Evening Standard|Sadiq Khan: The world is an increasingly turbulent and divided place. After Brexit, President Trump and the continued rise of populist politics – it often seems like there is more that divides than unities us.
But, in reality, nothing could be further from the truth.
For those of us who believe in community, internationalism, and celebrating our differences, our response to these new challenges has to be a renewed focus and celebration of what unites us.
It’s up to us to prove that the best answer to economic change is openness rather than isolationism.
To prove that community is stronger when we encourage diversity. And to prove that the best way of achieving our ambitions is by working together, in solidarity with people of open hearts and open minds across the world.
And on Sunday, in London, we will be doing just that by hosting a free public screening in Trafalgar Square of the Oscar-nominated film The Salesman, which is in the running to win best foreign language film.
Directed and produced by Asghar Farhadi – an Academy Award-winner and legend of Iranian cinema – the film is being shown the same night as the Oscars ceremony on the other side of the Atlantic.
Sadly, Farhadi, who had originally planned to attend the ceremony, will not be there because he was one of those affected by President Trump’s attempts to ban citizens of seven Muslim majority counties from entering the US.
While Farhadi’s absence at the Oscars is a great shame, I’m proud that we will be staging the UK public premiere of his latest work.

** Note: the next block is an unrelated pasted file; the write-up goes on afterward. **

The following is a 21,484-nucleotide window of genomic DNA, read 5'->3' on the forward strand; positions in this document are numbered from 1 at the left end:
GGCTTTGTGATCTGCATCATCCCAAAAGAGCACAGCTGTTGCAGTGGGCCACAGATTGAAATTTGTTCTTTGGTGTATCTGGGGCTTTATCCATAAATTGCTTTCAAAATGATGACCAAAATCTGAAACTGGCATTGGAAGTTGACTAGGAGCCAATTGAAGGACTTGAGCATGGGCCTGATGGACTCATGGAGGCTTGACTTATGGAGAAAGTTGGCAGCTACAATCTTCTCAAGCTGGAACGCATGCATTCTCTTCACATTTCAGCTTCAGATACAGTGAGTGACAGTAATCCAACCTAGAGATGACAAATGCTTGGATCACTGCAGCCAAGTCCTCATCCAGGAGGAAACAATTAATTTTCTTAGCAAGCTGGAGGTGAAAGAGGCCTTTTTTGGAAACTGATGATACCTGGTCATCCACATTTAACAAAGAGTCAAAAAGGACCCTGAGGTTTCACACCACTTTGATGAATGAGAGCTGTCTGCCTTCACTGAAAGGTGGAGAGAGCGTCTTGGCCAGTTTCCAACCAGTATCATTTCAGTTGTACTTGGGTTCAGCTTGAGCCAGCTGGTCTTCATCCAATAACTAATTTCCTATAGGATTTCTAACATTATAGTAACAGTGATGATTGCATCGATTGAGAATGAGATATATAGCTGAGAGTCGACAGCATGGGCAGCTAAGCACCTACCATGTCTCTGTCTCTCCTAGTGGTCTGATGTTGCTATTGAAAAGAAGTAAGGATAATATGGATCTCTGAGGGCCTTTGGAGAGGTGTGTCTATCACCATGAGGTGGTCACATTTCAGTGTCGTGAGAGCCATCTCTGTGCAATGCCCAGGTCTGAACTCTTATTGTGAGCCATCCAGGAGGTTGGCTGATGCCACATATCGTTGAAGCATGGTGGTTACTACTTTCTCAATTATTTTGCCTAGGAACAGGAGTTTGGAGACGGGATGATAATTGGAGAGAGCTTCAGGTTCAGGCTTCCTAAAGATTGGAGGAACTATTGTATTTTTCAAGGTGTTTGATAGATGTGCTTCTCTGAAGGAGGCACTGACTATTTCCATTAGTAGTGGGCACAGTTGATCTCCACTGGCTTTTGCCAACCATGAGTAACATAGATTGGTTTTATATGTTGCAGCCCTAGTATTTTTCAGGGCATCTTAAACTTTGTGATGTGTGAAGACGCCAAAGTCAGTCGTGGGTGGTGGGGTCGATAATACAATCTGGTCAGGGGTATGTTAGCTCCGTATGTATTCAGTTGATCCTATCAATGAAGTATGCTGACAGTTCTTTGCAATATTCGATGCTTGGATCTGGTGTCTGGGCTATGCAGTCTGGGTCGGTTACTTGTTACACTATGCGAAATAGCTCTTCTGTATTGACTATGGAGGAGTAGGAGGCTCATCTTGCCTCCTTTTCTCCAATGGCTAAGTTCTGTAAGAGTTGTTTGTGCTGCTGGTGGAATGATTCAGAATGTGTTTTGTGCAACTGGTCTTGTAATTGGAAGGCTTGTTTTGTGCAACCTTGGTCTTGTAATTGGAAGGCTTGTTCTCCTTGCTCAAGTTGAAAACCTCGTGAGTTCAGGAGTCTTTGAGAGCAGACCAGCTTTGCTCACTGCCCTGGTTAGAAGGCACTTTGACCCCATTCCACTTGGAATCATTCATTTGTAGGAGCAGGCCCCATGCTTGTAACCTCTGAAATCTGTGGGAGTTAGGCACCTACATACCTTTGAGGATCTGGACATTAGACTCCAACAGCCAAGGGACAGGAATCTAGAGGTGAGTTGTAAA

This will not only be a celebration of film and the power of great cinema, but a celebration of London – who we are as a city, our culture and our amazing creative industries.
Above all, it will be a great opportunity to showcase how London is an international hub of creativity and a global beacon for openness and diversity.
London’s culture and creative industries are a crucial part of the capital’s economy and identity, and we should remember that our city’s success has always relied on talented, creative and innovative people from around the world coming to live and work here.
From film to fashion, dance to design, our culture adds so much value to the lives of millions of Londoners and, in many ways, is the embodiment of how London is open to the world.
When I speak before the screening in Trafalgar Square, I plan to make clear that, just as everyone can enjoy the beauty of a great film, everyone is welcome in London regardless of their faith, nationality or background.
At times like these, it is important that we stand in solidarity with people like Farhadi, as well as with citizens from around the world who are affected by any form of discrimination based solely on their religion, country of origin, or birthplace.
History teaches us that countries, societies and economies that are open and outward-looking are not only culturally richer, but perform better economically.
No-one would dispute that London’s success over many hundreds of years has been underpinned by its openness to trade and business and its welcoming attitude to pioneering people.
While intolerance and division might be on the rise in some parts of the world, unity knows no borders.
And in London, I’m proud that we are open to those from all corners of the world, regardless of the colour of their skin, the colour of their passports or the colour of their national flags.